There is no time like the present to change the future!

We are saddened and dismayed by the horribly tragic deaths in Newtown, Conn. We ask why such random, senseless acts continue to occur amongst our society. The answer is within us, in our biology.

Yes, sadly and factually, children growing up in environments exposed to regular, repeated psychological traumas become hard wired differently from those growing up in less stressful environments. Children reared in such environments are frequently referred to as resilient, tough and able to overcome. Nothing could be further from the truth.

Through decades of scientific research, we know repeated exposure to toxic stress prematurely ages our genes, our DNA. Our bodies have 23 sets of chromosomes containing our genes. Our chromosomes become damaged when frequently exposed to stress. Gene function is permanently impacted. Genes produce biological chemicals that manage our thoughts, heartbeat, blood pressure, hormones and all other human functions.

Think of yourself as a bundle of genes impacted every day by the environment in which you live. Environmental influences trigger genes into action, thus determining your health and your health outcomes.

We have entirely too many children in America repetitively exposed to psychological traumas, such as domestic violence, emotional abuse, physical abuse, divorce, substance use/abuse. Very importantly, this does not occur only to “those children.” This occurs to children from all walks of life. As a civilized society, we must all be responsible for their present and future.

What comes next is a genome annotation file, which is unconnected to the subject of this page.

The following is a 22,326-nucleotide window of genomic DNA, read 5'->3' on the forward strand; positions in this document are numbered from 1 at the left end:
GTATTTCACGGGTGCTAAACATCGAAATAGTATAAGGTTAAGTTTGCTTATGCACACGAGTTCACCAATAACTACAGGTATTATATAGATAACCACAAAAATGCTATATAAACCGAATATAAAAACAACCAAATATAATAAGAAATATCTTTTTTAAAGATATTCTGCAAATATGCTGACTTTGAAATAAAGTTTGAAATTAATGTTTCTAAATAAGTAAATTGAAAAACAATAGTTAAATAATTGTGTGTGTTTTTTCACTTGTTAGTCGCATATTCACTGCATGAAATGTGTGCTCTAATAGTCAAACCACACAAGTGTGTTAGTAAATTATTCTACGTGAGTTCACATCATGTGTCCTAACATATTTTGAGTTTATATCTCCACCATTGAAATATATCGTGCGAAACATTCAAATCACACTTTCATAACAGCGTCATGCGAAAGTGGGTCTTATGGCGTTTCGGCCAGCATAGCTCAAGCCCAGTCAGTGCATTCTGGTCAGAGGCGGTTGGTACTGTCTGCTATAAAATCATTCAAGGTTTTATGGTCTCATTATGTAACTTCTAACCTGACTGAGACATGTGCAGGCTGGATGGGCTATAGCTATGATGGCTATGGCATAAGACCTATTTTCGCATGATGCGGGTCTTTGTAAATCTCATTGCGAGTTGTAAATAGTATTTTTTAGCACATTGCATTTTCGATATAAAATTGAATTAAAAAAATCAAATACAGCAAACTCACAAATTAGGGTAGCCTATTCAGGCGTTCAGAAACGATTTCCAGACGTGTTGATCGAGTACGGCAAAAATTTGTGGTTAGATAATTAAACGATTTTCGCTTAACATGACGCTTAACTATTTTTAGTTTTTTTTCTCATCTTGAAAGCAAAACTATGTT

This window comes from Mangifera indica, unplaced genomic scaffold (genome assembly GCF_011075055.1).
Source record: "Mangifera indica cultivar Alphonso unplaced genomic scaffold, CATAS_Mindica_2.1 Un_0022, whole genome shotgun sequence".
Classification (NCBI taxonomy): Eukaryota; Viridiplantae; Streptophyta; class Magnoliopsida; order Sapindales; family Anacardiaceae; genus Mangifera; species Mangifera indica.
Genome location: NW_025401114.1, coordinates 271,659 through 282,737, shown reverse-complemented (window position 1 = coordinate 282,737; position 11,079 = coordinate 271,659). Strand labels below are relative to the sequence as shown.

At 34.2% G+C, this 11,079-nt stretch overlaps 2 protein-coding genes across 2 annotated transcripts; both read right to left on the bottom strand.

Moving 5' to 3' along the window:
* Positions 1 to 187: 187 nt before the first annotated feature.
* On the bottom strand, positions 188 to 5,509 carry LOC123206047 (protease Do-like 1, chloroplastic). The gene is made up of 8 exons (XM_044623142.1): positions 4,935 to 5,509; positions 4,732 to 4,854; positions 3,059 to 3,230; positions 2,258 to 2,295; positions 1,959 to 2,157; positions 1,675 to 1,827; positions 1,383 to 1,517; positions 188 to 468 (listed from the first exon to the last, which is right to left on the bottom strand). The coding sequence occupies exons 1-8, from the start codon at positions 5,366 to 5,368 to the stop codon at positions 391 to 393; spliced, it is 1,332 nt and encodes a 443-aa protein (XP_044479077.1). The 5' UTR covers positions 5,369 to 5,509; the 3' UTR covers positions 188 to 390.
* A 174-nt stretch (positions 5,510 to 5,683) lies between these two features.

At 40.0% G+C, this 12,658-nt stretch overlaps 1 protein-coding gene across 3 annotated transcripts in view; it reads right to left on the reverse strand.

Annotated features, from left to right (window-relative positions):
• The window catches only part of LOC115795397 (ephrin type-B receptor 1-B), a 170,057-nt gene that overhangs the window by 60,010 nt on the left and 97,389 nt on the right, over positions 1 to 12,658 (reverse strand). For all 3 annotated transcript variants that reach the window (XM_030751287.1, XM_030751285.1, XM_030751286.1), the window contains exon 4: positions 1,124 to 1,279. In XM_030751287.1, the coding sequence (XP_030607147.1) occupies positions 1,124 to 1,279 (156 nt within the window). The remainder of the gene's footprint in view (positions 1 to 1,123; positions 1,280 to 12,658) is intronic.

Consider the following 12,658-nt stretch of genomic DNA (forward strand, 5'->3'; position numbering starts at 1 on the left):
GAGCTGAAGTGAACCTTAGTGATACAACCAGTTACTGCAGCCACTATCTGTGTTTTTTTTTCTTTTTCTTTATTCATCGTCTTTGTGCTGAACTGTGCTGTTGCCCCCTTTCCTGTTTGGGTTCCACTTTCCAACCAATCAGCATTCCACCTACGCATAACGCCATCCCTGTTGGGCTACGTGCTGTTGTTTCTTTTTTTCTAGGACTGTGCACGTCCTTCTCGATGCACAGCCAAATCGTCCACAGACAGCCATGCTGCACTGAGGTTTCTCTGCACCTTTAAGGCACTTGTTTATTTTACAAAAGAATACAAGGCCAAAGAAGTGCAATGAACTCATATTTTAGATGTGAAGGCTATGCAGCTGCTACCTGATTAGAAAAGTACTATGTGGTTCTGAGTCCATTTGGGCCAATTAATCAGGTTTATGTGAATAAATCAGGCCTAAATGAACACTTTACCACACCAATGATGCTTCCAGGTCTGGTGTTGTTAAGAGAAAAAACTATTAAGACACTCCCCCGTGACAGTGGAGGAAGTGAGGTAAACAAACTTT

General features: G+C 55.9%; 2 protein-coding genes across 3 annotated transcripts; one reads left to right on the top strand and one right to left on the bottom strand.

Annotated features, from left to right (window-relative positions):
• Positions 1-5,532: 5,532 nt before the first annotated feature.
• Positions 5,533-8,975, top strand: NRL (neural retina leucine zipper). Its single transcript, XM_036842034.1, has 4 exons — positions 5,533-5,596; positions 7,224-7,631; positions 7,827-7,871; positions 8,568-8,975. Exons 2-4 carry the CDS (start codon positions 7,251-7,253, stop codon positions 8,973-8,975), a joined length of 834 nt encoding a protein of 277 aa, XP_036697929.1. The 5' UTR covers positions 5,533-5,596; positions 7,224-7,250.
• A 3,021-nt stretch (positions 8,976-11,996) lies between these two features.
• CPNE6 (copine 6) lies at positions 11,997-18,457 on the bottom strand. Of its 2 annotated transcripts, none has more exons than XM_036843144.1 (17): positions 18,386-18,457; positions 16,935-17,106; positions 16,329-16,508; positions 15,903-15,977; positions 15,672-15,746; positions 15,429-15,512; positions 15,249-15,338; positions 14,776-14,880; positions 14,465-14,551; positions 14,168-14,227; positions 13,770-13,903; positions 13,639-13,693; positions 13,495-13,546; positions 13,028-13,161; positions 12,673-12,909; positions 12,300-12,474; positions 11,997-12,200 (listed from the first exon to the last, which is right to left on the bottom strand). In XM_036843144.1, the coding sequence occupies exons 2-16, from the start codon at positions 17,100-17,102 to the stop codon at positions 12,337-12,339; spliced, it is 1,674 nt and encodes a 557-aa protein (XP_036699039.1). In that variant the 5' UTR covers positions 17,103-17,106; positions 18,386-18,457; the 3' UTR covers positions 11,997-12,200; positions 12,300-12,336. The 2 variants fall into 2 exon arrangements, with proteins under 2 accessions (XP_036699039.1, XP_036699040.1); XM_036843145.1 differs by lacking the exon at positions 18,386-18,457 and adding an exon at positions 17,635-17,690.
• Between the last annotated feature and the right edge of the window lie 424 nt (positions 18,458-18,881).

What do we do with the above information? Invest heavily in a society that supports mothers enjoying a healthy pregnancy. Then bathe that wonderful infant brain in as healthy of an environment as humanly possible. Do so for at least the first 1,826 days of life (five years). The first five years of life are the critical period of human development by which we are biologically wired for school success or not. Where does such a society exist? Here if you want it to. It exists in the greater Baton Rouge area in Baton Rouge, Clinton, Convent, Donaldsonville, Greensburg, Livingston, New Roads, Plaquemine and St. Francisville. These are the parish seats of societies in which we live. It is up to each of us to improve our society. It’s time to close the gap between what we know and what we do.

If you are reading this, thank your first teachers, likely your parents. Then give your time to a child that needs you and give your money to organizations that support the first 1,826 days of life. The very survival of our communities (and species) depends on it.

Stewart T. Gordon, M.D.


Baton Rouge